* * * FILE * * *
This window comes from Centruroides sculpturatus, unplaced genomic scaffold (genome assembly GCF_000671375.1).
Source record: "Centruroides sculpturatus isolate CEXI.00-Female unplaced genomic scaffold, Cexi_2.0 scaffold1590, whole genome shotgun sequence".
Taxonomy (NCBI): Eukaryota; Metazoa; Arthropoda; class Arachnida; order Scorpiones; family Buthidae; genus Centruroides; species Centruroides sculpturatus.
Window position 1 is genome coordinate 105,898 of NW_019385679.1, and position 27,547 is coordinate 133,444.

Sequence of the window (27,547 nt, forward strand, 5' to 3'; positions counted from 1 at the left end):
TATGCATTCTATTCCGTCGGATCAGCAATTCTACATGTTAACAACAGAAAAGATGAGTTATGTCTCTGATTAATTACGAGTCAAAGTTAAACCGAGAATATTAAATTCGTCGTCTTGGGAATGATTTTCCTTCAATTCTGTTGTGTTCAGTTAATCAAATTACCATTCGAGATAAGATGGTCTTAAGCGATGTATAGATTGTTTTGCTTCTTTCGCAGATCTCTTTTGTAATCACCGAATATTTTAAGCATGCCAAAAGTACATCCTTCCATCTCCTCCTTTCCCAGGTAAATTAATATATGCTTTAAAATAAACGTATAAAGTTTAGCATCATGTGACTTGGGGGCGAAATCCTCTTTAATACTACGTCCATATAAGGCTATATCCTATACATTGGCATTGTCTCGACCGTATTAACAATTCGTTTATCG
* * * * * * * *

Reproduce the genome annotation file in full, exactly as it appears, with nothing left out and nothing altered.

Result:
This window comes from Centruroides sculpturatus, unplaced genomic scaffold (genome assembly GCF_000671375.1).
Source record: "Centruroides sculpturatus isolate CEXI.00-Female unplaced genomic scaffold, Cexi_2.0 scaffold1590, whole genome shotgun sequence".
Taxonomy (NCBI): Eukaryota; Metazoa; Arthropoda; class Arachnida; order Scorpiones; family Buthidae; genus Centruroides; species Centruroides sculpturatus.
Window position 1 is genome coordinate 105,898 of NW_019385679.1, and position 27,547 is coordinate 133,444.

Sequence of the window (27,547 nt, forward strand, 5' to 3'; positions counted from 1 at the left end):
TATGCATTCTATTCCGTCGGATCAGCAATTCTACATGTTAACAACAGAAAAGATGAGTTATGTCTCTGATTAATTACGAGTCAAAGTTAAACCGAGAATATTAAATTCGTCGTCTTGGGAATGATTTTCCTTCAATTCTGTTGTGTTCAGTTAATCAAATTACCATTCGAGATAAGATGGTCTTAAGCGATGTATAGATTGTTTTGCTTCTTTCGCAGATCTCTTTTGTAATCACCGAATATTTTAAGCATGCCAAAAGTACATCCTTCCATCTCCTCCTTTCCCAGGTAAATTAATATATGCTTTAAAATAAACGTATAAAGTTTAGCATCATGTGACTTGGGGGCGAAATCCTCTTTAATACTACGTCCATATAAGGCTATATCCTATACATTGGCATTGTCTCGACCGTATTAACAATTCGTTTATCG